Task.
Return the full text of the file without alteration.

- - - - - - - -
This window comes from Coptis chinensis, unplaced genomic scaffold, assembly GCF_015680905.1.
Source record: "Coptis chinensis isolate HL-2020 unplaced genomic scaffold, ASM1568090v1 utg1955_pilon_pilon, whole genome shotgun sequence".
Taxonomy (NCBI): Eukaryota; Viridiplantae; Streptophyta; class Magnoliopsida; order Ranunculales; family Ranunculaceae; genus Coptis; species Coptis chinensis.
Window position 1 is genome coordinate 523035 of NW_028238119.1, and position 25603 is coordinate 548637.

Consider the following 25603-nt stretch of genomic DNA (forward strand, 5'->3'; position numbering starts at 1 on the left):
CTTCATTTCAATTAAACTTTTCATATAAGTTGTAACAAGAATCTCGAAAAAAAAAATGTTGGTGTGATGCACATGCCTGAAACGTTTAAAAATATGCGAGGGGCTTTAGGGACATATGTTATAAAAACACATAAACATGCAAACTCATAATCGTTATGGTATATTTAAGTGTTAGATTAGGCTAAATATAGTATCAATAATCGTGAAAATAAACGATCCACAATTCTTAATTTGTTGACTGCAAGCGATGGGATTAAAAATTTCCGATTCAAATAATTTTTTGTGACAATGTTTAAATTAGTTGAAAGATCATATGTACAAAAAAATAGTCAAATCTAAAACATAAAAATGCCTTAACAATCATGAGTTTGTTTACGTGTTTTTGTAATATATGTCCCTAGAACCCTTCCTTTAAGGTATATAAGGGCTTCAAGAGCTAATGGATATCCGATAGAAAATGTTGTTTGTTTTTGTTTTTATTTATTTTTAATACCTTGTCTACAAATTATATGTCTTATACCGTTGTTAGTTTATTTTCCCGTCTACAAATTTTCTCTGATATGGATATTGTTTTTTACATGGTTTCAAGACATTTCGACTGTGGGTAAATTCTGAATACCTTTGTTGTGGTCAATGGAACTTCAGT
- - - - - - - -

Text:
This window comes from Coptis chinensis, unplaced genomic scaffold, assembly GCF_015680905.1.
Source record: "Coptis chinensis isolate HL-2020 unplaced genomic scaffold, ASM1568090v1 utg1955_pilon_pilon, whole genome shotgun sequence".
Taxonomy (NCBI): Eukaryota; Viridiplantae; Streptophyta; class Magnoliopsida; order Ranunculales; family Ranunculaceae; genus Coptis; species Coptis chinensis.
Window position 1 is genome coordinate 523035 of NW_028238119.1, and position 25603 is coordinate 548637.

Consider the following 25603-nt stretch of genomic DNA (forward strand, 5'->3'; position numbering starts at 1 on the left):
CTTCATTTCAATTAAACTTTTCATATAAGTTGTAACAAGAATCTCGAAAAAAAAAATGTTGGTGTGATGCACATGCCTGAAACGTTTAAAAATATGCGAGGGGCTTTAGGGACATATGTTATAAAAACACATAAACATGCAAACTCATAATCGTTATGGTATATTTAAGTGTTAGATTAGGCTAAATATAGTATCAATAATCGTGAAAATAAACGATCCACAATTCTTAATTTGTTGACTGCAAGCGATGGGATTAAAAATTTCCGATTCAAATAATTTTTTGTGACAATGTTTAAATTAGTTGAAAGATCATATGTACAAAAAAATAGTCAAATCTAAAACATAAAAATGCCTTAACAATCATGAGTTTGTTTACGTGTTTTTGTAATATATGTCCCTAGAACCCTTCCTTTAAGGTATATAAGGGCTTCAAGAGCTAATGGATATCCGATAGAAAATGTTGTTTGTTTTTGTTTTTATTTATTTTTAATACCTTGTCTACAAATTATATGTCTTATACCGTTGTTAGTTTATTTTCCCGTCTACAAATTTTCTCTGATATGGATATTGTTTTTTACATGGTTTCAAGACATTTCGACTGTGGGTAAATTCTGAATACCTTTGTTGTGGTCAATGGAACTTCAGT